Seriously though, it takes many weeks to make a Deathclaw!

AnUb1sKiNg4 karma

Where did you get your inspiration for your designs?

JonahLobe5 karma

Literally all over! Nature docs especially 😉

sammeadows4 karma

So why the artistic decision to create Wyverns over traditional dragons?

JonahLobe7 karma

I think I answered this in another question ;)

No_Im_Random_Coffee3 karma

Hi Jonah, what was your first job in your field of work?

JonahLobe4 karma

Character Artist at Bethesda Softworks! I know, I'm a very lucky little boy...

JonahLobe4 karma

Character Artist at Bethesda! I know, I was very, very lucky.

trashmemes223 karma

Whats your opinion of fallout 76?

JonahLobe13 karma

Haven't played! But my former teammates worked on it so I support it unconditionally, like supporting a nephew you barely know but whose parents you adore. Also, my monsters got ported over, so YAYYYYY!

McJumbos3 karma

Do you remember your first day at Bethesda Game Studios? How did it go? And, what was the first thing they had you work on?

JonahLobe6 karma

Hell yeah I remember it! It was overwhelming, but it went well. And I made friends, so that's good!

The first thing I worked on? Hmmm I can't remember the EXACT thing, but the first BIG thing I worked was the 3-Faced Gate to the Shivering Isles!

Ouroboros6123 karma

What's your all-time favorite video games, if you exclude the ones you have worked on yourself?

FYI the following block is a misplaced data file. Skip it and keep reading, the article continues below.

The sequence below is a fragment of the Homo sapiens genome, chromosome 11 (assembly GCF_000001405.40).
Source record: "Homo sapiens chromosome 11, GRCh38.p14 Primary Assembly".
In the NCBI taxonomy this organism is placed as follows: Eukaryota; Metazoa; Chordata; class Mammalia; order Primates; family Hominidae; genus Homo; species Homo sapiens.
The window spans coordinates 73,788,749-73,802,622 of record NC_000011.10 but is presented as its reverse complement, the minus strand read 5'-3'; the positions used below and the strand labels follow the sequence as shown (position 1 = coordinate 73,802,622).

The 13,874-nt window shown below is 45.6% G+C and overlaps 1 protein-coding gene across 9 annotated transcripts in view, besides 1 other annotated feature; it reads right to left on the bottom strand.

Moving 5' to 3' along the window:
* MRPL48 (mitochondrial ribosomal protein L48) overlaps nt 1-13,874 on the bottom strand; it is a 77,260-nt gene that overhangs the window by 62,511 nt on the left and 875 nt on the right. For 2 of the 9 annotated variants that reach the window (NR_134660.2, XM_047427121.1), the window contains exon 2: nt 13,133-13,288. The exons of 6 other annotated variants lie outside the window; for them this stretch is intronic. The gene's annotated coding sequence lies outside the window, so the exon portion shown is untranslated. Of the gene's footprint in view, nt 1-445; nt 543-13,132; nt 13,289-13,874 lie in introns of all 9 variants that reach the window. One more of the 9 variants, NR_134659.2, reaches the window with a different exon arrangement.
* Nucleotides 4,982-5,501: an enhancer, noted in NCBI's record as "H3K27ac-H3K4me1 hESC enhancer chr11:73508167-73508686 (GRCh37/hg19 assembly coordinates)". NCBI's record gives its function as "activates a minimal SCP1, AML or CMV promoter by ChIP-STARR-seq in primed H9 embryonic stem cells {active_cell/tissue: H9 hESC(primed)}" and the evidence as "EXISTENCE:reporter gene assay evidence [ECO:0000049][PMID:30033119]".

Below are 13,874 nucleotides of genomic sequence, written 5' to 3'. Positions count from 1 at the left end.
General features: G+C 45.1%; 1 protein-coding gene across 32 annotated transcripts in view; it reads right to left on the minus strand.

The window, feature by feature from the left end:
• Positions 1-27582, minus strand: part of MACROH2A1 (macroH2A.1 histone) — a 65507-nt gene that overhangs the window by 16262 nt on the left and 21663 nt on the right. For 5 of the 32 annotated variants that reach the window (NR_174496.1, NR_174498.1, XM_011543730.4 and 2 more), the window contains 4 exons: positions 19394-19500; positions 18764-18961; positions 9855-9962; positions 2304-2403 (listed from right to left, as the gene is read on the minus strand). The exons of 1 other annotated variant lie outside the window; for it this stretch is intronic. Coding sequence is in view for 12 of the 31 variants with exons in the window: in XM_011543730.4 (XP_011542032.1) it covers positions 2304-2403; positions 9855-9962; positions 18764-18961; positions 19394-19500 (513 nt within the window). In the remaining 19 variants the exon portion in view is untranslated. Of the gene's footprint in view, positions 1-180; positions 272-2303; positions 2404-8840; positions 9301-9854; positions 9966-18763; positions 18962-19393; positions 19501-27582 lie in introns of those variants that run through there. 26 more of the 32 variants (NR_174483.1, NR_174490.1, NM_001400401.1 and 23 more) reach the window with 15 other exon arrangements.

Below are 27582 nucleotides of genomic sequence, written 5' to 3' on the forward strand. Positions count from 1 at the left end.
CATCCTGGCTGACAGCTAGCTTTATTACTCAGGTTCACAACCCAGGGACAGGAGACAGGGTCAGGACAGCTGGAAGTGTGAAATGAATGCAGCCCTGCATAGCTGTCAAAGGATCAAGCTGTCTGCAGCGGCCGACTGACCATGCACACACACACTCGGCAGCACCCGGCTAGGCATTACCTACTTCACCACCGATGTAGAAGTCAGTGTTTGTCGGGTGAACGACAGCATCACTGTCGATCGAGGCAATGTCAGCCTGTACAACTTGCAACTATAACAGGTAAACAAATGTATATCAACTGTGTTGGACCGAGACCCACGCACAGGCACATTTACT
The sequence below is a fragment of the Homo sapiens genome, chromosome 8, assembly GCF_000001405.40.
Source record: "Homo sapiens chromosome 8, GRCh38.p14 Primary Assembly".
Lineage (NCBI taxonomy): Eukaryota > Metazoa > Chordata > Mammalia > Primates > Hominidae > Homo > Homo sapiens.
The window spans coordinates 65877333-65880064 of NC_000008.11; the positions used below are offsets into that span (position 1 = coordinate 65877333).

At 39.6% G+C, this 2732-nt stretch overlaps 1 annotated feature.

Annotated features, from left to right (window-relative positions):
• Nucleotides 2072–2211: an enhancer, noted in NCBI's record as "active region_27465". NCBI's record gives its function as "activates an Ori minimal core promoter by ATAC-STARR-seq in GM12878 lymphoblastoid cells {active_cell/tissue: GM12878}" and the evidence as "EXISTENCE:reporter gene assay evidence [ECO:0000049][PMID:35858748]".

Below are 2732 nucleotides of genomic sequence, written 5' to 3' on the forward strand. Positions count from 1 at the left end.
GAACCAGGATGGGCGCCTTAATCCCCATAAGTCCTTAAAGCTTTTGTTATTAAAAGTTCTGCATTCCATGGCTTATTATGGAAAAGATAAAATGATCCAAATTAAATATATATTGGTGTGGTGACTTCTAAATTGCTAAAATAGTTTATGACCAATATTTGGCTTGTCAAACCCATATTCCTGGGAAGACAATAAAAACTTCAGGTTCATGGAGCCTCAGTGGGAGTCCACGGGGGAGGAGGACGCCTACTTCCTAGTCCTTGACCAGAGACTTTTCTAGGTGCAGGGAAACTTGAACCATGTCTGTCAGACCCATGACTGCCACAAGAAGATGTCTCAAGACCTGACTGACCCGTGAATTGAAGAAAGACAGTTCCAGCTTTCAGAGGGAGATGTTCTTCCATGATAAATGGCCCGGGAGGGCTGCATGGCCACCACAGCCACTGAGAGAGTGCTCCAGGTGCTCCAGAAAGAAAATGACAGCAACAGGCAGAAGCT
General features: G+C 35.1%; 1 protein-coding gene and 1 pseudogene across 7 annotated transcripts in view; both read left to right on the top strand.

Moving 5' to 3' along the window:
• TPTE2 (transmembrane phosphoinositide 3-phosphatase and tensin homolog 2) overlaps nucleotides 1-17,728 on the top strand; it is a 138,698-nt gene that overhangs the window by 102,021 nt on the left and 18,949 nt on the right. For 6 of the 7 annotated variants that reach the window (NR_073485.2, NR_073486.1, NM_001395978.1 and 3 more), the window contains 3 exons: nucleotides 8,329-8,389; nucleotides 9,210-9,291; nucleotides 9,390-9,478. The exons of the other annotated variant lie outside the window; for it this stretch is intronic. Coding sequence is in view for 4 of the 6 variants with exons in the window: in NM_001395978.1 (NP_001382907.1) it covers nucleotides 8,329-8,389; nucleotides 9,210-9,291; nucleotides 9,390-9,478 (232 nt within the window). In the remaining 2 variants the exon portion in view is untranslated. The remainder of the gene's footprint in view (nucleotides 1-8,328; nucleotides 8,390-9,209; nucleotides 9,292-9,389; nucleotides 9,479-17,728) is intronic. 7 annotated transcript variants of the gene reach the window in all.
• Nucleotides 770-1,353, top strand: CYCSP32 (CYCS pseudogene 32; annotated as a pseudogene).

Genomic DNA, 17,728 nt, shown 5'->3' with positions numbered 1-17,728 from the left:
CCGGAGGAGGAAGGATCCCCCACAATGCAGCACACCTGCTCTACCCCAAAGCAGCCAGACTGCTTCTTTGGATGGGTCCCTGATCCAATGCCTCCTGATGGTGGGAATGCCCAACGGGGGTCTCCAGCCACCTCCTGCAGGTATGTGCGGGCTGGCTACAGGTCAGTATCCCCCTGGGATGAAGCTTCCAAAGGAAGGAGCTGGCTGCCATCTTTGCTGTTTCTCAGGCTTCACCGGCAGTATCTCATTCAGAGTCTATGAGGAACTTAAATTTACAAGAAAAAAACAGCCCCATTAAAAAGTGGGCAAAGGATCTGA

JonahLobe5 karma

Hmmmm! X-Com 2 Half-Life Team Fortress 2 Counter-Strike System Shock 2

So hard to choose!!!

FireSword0013 karma

I would like to ask what's the difference between you ( as an artist working for a company) and a freelancer who does art, what i mean by creating the art it self, what are the things that are harder to accomplish when you are in a project than as if you were working alone. (assuming you both can make great artworks or models of a creature)

JonahLobe6 karma

Well, I'm a freelancer now, I haven't worked at a company in many years! It's much nicer to have peers to critique your work and offer suggestions and workarounds for problems, when you're at a game company. Everything is harder when you work freelance!

michvd6039993 karma

What's a game you had a part in that not many know exist?

JonahLobe3 karma

Good question! The remake of System Shock (the original). I’ve made a number of key assets there! (I loved that franchise!)

TouchdownTedd3 karma

Hi Jonah,

Thanks for creating the the creatures that I have spent thousands of hours battling and teaching my kids to battle. I have a couple questions for you.

1) When you created the creatures like the draugr and dragons, did you do any research that influenced your design?

2) With Fallout 4, what was the toughest creature to get the way you wanted it?

Thanks for the gaming memories!!

JonahLobe6 karma

My pleasure Tedd! 1. I definitely researched a ton. For the Draugr, I looked at a bunch of mummies, but especially Otzi the iceman (you can google!). For the Dragons, I researched lots of different lizards, birds, and bats! In fact, I have never ever made a creature and NOT used a ton of real-life reference! 2. Probably the Mirelurk King! I veered heavily off-script for the design - much to the chagrin of the Art Director, I think - and created something that I'm still only moderately happy with. It's got a lot of cool details, and it's horrible in an HP Lovecraft kind of way... but still... meh...